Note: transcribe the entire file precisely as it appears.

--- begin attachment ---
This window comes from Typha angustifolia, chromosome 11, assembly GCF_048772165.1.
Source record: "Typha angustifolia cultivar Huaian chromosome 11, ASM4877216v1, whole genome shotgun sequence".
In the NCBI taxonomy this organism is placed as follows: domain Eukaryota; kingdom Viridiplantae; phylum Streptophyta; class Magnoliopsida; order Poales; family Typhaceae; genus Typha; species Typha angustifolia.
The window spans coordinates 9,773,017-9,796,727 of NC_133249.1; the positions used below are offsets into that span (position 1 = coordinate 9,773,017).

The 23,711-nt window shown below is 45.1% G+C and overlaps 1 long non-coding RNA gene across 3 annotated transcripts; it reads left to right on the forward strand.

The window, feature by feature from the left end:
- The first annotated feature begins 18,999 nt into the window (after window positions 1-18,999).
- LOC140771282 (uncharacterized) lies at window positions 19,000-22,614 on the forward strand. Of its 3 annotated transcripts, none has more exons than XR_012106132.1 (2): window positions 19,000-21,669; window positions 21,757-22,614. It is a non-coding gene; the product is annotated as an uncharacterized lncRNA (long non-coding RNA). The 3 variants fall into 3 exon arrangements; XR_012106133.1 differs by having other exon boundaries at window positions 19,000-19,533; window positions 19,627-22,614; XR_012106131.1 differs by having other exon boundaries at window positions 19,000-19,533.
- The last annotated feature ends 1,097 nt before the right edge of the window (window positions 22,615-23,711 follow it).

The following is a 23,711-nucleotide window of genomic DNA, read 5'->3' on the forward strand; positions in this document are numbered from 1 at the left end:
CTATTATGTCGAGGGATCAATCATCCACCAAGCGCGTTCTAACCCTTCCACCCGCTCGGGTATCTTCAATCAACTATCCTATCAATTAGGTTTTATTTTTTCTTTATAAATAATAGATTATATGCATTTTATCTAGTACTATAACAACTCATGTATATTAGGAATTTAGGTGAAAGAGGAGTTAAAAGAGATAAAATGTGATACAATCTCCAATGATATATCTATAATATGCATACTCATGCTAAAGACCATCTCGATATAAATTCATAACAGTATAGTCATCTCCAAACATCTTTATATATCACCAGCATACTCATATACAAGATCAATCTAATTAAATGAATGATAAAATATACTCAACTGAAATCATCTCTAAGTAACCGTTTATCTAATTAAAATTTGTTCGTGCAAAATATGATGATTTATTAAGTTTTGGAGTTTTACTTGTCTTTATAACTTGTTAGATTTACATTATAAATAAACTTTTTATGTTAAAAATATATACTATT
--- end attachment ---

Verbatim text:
This window comes from Typha angustifolia, chromosome 11, assembly GCF_048772165.1.
Source record: "Typha angustifolia cultivar Huaian chromosome 11, ASM4877216v1, whole genome shotgun sequence".
In the NCBI taxonomy this organism is placed as follows: domain Eukaryota; kingdom Viridiplantae; phylum Streptophyta; class Magnoliopsida; order Poales; family Typhaceae; genus Typha; species Typha angustifolia.
The window spans coordinates 9,773,017-9,796,727 of NC_133249.1; the positions used below are offsets into that span (position 1 = coordinate 9,773,017).

The 23,711-nt window shown below is 45.1% G+C and overlaps 1 long non-coding RNA gene across 3 annotated transcripts; it reads left to right on the forward strand.

The window, feature by feature from the left end:
- The first annotated feature begins 18,999 nt into the window (after window positions 1-18,999).
- LOC140771282 (uncharacterized) lies at window positions 19,000-22,614 on the forward strand. Of its 3 annotated transcripts, none has more exons than XR_012106132.1 (2): window positions 19,000-21,669; window positions 21,757-22,614. It is a non-coding gene; the product is annotated as an uncharacterized lncRNA (long non-coding RNA). The 3 variants fall into 3 exon arrangements; XR_012106133.1 differs by having other exon boundaries at window positions 19,000-19,533; window positions 19,627-22,614; XR_012106131.1 differs by having other exon boundaries at window positions 19,000-19,533.
- The last annotated feature ends 1,097 nt before the right edge of the window (window positions 22,615-23,711 follow it).

The following is a 23,711-nucleotide window of genomic DNA, read 5'->3' on the forward strand; positions in this document are numbered from 1 at the left end:
CTATTATGTCGAGGGATCAATCATCCACCAAGCGCGTTCTAACCCTTCCACCCGCTCGGGTATCTTCAATCAACTATCCTATCAATTAGGTTTTATTTTTTCTTTATAAATAATAGATTATATGCATTTTATCTAGTACTATAACAACTCATGTATATTAGGAATTTAGGTGAAAGAGGAGTTAAAAGAGATAAAATGTGATACAATCTCCAATGATATATCTATAATATGCATACTCATGCTAAAGACCATCTCGATATAAATTCATAACAGTATAGTCATCTCCAAACATCTTTATATATCACCAGCATACTCATATACAAGATCAATCTAATTAAATGAATGATAAAATATACTCAACTGAAATCATCTCTAAGTAACCGTTTATCTAATTAAAATTTGTTCGTGCAAAATATGATGATTTATTAAGTTTTGGAGTTTTACTTGTCTTTATAACTTGTTAGATTTACATTATAAATAAACTTTTTATGTTAAAAATATATACTATT